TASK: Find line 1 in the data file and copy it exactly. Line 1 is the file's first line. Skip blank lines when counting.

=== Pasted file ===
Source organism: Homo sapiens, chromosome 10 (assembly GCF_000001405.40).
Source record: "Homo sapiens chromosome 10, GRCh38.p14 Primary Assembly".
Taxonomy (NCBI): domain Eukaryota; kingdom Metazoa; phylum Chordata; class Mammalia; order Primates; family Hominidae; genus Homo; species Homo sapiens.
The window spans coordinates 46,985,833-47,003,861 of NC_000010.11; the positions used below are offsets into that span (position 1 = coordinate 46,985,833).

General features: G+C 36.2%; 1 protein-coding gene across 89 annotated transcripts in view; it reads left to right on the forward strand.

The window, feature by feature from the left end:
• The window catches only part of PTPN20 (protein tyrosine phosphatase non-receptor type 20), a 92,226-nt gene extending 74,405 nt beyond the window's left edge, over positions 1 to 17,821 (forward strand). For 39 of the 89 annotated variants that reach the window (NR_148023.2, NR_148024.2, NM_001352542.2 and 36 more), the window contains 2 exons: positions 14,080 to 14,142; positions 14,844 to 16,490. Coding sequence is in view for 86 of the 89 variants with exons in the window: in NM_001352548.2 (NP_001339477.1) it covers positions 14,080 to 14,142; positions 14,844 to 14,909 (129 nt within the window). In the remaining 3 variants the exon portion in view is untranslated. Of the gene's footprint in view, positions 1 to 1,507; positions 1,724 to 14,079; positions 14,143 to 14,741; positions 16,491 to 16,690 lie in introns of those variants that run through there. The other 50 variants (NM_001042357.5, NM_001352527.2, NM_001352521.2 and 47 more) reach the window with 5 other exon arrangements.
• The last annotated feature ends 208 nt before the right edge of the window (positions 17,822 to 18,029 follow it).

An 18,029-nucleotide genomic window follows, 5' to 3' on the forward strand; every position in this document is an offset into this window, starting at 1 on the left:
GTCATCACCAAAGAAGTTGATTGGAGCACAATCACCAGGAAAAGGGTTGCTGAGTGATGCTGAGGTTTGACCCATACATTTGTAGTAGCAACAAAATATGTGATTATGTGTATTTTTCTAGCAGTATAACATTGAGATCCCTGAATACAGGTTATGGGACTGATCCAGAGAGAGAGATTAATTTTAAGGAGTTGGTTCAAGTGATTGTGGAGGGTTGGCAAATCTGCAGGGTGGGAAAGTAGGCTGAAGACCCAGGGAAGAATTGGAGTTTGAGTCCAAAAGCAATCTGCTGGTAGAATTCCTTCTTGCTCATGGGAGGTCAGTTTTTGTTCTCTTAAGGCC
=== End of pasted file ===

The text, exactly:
Source organism: Homo sapiens, chromosome 10 (assembly GCF_000001405.40).